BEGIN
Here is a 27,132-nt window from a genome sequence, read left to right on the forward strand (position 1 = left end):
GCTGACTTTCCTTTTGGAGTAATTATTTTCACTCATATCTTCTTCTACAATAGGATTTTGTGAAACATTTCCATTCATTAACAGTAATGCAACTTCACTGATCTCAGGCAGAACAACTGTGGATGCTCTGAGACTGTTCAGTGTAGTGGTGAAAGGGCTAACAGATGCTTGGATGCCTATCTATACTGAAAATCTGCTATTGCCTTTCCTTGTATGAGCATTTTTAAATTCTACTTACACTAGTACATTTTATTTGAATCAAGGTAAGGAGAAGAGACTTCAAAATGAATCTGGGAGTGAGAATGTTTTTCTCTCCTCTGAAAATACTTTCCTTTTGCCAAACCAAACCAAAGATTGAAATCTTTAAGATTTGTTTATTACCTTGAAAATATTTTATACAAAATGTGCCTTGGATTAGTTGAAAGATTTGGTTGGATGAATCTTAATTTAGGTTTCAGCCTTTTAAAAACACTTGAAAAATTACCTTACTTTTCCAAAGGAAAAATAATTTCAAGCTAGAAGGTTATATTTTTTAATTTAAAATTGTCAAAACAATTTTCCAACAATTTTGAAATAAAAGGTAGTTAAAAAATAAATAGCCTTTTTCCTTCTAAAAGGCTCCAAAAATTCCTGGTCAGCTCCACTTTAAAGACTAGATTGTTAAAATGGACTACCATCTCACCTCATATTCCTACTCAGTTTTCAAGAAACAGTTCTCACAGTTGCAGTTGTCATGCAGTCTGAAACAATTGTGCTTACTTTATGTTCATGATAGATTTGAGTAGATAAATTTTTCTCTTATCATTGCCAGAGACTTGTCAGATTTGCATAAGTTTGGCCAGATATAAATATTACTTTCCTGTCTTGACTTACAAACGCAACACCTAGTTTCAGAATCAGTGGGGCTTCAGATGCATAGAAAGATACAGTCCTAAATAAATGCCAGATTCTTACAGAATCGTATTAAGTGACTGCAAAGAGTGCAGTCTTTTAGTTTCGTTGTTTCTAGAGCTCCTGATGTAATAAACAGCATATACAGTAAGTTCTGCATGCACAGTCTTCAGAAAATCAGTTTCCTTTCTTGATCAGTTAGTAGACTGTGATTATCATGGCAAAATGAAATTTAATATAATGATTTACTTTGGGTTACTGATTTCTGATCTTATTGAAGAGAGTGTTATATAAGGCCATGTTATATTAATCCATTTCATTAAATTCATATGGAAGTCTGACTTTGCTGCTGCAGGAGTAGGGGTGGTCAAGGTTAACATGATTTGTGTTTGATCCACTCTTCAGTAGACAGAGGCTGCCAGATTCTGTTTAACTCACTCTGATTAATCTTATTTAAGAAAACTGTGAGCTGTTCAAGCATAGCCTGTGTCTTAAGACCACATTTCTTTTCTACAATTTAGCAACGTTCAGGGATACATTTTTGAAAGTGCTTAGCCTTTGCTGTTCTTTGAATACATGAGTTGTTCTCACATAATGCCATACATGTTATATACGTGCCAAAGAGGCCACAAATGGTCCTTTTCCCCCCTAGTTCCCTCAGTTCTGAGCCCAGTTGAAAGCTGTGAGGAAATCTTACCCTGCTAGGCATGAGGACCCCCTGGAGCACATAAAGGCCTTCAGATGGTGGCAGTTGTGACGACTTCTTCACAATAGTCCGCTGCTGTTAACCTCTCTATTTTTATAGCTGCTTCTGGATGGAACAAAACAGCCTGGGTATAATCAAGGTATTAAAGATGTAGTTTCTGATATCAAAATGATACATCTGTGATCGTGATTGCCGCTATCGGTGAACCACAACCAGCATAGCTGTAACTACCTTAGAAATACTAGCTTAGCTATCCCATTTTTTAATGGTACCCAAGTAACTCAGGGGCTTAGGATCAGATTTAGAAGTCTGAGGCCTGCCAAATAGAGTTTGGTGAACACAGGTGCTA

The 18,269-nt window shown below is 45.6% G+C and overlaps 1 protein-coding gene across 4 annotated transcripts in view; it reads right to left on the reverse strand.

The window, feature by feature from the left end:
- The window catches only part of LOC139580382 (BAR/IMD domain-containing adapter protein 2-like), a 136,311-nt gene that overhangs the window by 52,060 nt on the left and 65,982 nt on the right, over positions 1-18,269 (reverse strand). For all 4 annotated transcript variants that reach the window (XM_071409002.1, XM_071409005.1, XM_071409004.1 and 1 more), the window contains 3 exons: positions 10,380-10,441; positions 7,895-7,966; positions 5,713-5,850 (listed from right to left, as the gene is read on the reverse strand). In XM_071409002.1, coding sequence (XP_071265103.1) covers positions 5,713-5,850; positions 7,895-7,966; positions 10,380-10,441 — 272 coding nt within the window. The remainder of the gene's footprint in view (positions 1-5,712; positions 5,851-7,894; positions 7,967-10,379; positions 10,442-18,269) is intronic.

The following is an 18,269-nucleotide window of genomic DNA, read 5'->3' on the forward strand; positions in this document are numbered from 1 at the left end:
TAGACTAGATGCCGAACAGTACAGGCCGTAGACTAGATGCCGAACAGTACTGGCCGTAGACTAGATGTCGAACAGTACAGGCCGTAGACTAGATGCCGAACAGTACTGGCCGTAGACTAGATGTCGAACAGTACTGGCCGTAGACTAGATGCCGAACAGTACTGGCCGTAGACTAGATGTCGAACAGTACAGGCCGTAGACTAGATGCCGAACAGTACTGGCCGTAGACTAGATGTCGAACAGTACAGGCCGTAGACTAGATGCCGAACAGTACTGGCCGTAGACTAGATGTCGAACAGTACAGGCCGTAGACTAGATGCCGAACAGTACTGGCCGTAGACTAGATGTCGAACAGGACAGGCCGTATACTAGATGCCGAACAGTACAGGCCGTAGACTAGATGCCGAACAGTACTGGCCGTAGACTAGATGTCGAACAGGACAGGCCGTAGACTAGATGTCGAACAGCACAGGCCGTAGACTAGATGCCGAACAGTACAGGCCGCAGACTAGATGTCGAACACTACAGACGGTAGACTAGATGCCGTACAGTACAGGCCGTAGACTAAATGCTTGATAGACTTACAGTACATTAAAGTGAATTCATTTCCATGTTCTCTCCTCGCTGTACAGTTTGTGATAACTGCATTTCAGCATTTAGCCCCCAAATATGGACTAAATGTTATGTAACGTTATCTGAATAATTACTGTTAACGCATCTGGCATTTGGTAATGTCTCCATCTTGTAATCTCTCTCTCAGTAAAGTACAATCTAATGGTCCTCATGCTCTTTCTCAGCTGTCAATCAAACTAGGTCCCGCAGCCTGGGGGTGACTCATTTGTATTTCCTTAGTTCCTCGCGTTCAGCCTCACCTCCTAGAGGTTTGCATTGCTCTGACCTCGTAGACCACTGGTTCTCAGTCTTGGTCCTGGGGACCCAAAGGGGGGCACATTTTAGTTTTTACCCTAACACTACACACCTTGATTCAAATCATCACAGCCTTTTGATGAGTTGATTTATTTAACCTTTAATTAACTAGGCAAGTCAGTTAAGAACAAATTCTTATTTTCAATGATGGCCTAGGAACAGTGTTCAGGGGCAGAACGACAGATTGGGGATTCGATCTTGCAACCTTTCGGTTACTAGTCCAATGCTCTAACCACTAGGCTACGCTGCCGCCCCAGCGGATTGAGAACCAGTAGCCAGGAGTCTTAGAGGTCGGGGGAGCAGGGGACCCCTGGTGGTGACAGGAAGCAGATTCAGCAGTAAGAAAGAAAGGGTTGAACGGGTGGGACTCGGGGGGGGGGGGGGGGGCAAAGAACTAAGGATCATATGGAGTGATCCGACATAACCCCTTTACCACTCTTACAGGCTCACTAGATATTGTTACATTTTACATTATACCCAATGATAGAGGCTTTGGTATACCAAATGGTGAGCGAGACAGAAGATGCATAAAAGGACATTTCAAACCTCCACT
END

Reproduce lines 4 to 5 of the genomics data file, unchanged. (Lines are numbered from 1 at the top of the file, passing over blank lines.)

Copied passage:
The window, feature by feature from the left end:
- The window catches only part of LOC139580382 (BAR/IMD domain-containing adapter protein 2-like), a 136,311-nt gene that overhangs the window by 52,060 nt on the left and 65,982 nt on the right, over positions 1-18,269 (reverse strand). For all 4 annotated transcript variants that reach the window (XM_071409002.1, XM_071409005.1, XM_071409004.1 and 1 more), the window contains 3 exons: positions 10,380-10,441; positions 7,895-7,966; positions 5,713-5,850 (listed from right to left, as the gene is read on the reverse strand). In XM_071409002.1, coding sequence (XP_071265103.1) covers positions 5,713-5,850; positions 7,895-7,966; positions 10,380-10,441 — 272 coding nt within the window. The remainder of the gene's footprint in view (positions 1-5,712; positions 5,851-7,894; positions 7,967-10,379; positions 10,442-18,269) is intronic.